New York State is slated to miss a key Wednesday deadline in the long march toward issuing regulations on hydrofracking.
State health commissioner Nirav Shah announced Tuesday, in a letter to Department of Environmental Conservation (DEC) commissioner Joseph Martens, that his agency's ongoing review of the effects of hydrofracking on human health would not be finished by its Wednesday due date. Several large-scale studies, including a progress report from an ongoing EPA study of hydrofracking's effects on drinking water, have been released recently, and Shah told Martens that his agency needed time to incorporate them into the review.
In the letter, Shah urged Martens to put the brakes on fracking regulations until the Department of Health (DOH) finishes its review:
The time to ensure the impacts on public health are properly considered is before a state permits drilling. Other states began serious health reviews only after proceeding with widespread HVHF [high volume hydraulic fracturing].
In my view, that is not the right approach for New York to take if we are serious that public health is the paramount question in making the HVHF decision. And as Health Commissioner, protecting the public health is my primary job.
The DEC officially has until February 27 to issue the hydrofracking regulations. To meet that federal deadline, the DEC must issue an enviromental review document -- the Supplemental Generic Environmental Impact Statement, or SGEIS -- on Wednesday. Until the health review is complete, the DEC will not issue the SGEIS.
If the DEC misses the February 27 deadline, their proposed regulations will be required to be subject to yet another public comment period, a process that could take months.
But even without the regulations officially completed, the DEC could begin issuing permits sooner, Martens wrote in a response to Shah's letter:
The previously proposed high-volume hydraulic fracturing regulations cannot be finalized until the SGEIS is complete. However, this does not mean that the issuance of permits for high-volume hydraulic fracturing would be delayed. If the DOH Public Health Review finds that the SGEIS has adequately addressed health concerns, and I adopt the SGEIS on that basis, DEC can accept and process high-volume hydraulic fracturing permit applications 10 days after issuance of the SGEIS. The regulations simply codify the program requirements.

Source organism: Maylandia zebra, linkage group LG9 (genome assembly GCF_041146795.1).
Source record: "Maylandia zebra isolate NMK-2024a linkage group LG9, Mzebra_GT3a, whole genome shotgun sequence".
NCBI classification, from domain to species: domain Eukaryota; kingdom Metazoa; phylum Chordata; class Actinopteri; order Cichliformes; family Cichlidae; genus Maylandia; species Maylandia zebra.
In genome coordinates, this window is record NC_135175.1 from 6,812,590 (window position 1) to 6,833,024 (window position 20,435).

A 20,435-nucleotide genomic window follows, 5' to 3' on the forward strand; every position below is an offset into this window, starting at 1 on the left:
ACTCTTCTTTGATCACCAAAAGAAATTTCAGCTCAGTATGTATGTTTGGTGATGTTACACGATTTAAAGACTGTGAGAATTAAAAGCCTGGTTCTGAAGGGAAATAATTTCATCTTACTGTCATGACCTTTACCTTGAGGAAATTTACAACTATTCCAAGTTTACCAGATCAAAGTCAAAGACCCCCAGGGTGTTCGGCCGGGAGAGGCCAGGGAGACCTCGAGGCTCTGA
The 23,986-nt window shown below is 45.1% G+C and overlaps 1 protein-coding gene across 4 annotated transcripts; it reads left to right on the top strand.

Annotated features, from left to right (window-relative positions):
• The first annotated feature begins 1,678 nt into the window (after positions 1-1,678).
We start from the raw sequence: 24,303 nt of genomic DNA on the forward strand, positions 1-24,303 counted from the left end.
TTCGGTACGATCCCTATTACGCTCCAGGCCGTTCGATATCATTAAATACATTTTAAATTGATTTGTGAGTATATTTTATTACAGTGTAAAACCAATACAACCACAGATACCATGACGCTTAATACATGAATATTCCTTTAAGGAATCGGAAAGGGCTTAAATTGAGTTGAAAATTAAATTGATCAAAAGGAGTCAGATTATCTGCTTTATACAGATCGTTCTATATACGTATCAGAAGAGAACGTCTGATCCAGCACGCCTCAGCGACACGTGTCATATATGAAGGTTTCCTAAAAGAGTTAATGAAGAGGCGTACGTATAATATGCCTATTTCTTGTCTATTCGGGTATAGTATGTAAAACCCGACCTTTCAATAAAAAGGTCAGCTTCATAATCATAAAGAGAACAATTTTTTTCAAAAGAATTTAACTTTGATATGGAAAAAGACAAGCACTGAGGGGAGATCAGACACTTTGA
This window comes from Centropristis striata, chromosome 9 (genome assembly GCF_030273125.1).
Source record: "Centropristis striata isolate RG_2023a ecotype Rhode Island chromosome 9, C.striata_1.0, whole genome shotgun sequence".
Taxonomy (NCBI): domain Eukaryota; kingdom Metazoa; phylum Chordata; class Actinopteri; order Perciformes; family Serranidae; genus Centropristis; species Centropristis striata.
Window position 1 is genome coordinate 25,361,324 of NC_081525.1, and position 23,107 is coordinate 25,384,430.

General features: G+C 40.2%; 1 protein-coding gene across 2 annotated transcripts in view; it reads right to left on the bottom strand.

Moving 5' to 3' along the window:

If, on the other hand, the DOH review finds that there is a public health concern that has not been assessed in the SGEIS or properly mitigated, we would not proceed, as I have stated in the past.
In either event, the science, not emotion, will determine the outcome.
New York Times reporter Danny Hakim, who has in the past been privy to some of the Cuomo administration's unofficial plans for gas drilling, suggests that the issue is being driven by a higher force than either science or emotion: Politics.
...Officials who have discussed the matter with the governor have said that his hesitation is principally political, not scientific. Mr. Cuomo, a Democrat, faces strident opposition on his party’s left, and activists are continually protesting in Albany against fracking.
On the other hand, the governor has said that economic development is a priority, even as the state’s unemployment rate has fallen behind the national average during his time in office.
Unable to satisfy either side on a bitterly divisive issue, Hakim writes, Cuomo has become "Hamlet on the Shale," drawing out the process in order to delay a decision that is sure to be politically costly no matter what the outcome.
More coverage of the Department of Health's announcement on Tuesday:
Politics on the Hudson: Health review needs “additional time”; Fracking deadline expected to be missed
Times-Union's Capitol Confidential blog: Shah: Fracking health review needs time
Times-Union: Drill study needs time
Associated Press: NY health chief: Longer gas drilling study needed